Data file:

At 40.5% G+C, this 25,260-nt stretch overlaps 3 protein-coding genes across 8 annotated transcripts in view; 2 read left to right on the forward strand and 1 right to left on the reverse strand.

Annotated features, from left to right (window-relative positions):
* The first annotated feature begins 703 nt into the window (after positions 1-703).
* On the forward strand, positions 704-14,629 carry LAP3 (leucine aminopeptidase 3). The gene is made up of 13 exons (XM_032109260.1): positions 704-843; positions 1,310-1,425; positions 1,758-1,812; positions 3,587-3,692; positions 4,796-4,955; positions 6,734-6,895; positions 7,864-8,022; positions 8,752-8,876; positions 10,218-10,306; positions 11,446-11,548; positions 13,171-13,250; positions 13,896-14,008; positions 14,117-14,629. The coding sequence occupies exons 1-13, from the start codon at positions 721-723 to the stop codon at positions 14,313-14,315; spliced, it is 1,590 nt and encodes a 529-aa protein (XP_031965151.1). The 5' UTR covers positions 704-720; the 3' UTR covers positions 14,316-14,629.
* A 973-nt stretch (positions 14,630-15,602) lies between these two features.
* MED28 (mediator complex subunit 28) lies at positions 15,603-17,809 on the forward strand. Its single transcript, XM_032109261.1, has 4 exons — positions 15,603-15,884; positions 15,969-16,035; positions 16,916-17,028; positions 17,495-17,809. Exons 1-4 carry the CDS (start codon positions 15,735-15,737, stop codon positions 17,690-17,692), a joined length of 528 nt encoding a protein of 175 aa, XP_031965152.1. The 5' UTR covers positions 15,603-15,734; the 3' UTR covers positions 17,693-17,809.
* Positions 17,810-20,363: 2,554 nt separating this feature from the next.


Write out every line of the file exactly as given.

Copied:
At 40.5% G+C, this 25,260-nt stretch overlaps 3 protein-coding genes across 8 annotated transcripts in view; 2 read left to right on the forward strand and 1 right to left on the reverse strand.

Annotated features, from left to right (window-relative positions):
* The first annotated feature begins 703 nt into the window (after positions 1-703).
* On the forward strand, positions 704-14,629 carry LAP3 (leucine aminopeptidase 3). The gene is made up of 13 exons (XM_032109260.1): positions 704-843; positions 1,310-1,425; positions 1,758-1,812; positions 3,587-3,692; positions 4,796-4,955; positions 6,734-6,895; positions 7,864-8,022; positions 8,752-8,876; positions 10,218-10,306; positions 11,446-11,548; positions 13,171-13,250; positions 13,896-14,008; positions 14,117-14,629. The coding sequence occupies exons 1-13, from the start codon at positions 721-723 to the stop codon at positions 14,313-14,315; spliced, it is 1,590 nt and encodes a 529-aa protein (XP_031965151.1). The 5' UTR covers positions 704-720; the 3' UTR covers positions 14,316-14,629.
* A 973-nt stretch (positions 14,630-15,602) lies between these two features.
* MED28 (mediator complex subunit 28) lies at positions 15,603-17,809 on the forward strand. Its single transcript, XM_032109261.1, has 4 exons — positions 15,603-15,884; positions 15,969-16,035; positions 16,916-17,028; positions 17,495-17,809. Exons 1-4 carry the CDS (start codon positions 15,735-15,737, stop codon positions 17,690-17,692), a joined length of 528 nt encoding a protein of 175 aa, XP_031965152.1. The 5' UTR covers positions 15,603-15,734; the 3' UTR covers positions 17,693-17,809.
* Positions 17,810-20,363: 2,554 nt separating this feature from the next.